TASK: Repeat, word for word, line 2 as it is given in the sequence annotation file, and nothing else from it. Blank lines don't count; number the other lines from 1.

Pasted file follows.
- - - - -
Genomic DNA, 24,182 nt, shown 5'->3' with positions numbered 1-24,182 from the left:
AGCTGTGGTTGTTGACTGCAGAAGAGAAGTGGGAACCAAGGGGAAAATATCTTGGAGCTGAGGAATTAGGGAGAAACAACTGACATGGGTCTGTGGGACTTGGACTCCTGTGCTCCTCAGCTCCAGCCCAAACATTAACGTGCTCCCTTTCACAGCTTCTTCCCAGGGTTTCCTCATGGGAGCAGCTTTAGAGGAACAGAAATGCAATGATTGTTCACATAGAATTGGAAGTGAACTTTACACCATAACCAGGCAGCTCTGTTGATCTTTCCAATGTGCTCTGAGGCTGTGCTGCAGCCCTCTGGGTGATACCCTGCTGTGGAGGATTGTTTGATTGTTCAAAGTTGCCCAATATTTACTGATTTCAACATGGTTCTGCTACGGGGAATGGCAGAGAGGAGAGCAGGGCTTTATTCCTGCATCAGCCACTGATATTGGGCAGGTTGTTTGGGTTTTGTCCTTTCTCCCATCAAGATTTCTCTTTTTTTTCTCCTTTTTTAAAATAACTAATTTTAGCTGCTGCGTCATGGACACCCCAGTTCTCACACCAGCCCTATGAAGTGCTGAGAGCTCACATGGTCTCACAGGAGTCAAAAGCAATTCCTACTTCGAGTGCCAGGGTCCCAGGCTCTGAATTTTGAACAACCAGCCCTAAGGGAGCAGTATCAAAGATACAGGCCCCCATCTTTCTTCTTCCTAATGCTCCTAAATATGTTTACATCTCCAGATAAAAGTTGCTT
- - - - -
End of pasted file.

AGCTGTGGTTGTTGACTGCAGAAGAGAAGTGGGAACCAAGGGGAAAATATCTTGGAGCTGAGGAATTAGGGAGAAACAACTGACATGGGTCTGTGGGACTTGGACTCCTGTGCTCCTCAGCTCCAGCCCAAACATTAACGTGCTCCCTTTCACAGCTTCTTCCCAGGGTTTCCTCATGGGAGCAGCTTTAGAGGAACAGAAATGCAATGATTGTTCACATAGAATTGGAAGTGAACTTTACACCATAACCAGGCAGCTCTGTTGATCTTTCCAATGTGCTCTGAGGCTGTGCTGCAGCCCTCTGGGTGATACCCTGCTGTGGAGGATTGTTTGATTGTTCAAAGTTGCCCAATATTTACTGATTTCAACATGGTTCTGCTACGGGGAATGGCAGAGAGGAGAGCAGGGCTTTATTCCTGCATCAGCCACTGATATTGGGCAGGTTGTTTGGGTTTTGTCCTTTCTCCCATCAAGATTTCTCTTTTTTTTCTCCTTTTTTAAAATAACTAATTTTAGCTGCTGCGTCATGGACACCCCAGTTCTCACACCAGCCCTATGAAGTGCTGAGAGCTCACATGGTCTCACAGGAGTCAAAAGCAATTCCTACTTCGAGTGCCAGGGTCCCAGGCTCTGAATTTTGAACAACCAGCCCTAAGGGAGCAGTATCAAAGATACAGGCCCCCATCTTTCTTCTTCCTAATGCTCCTAAATATGTTTACATCTCCAGATAAAAGTTGCTT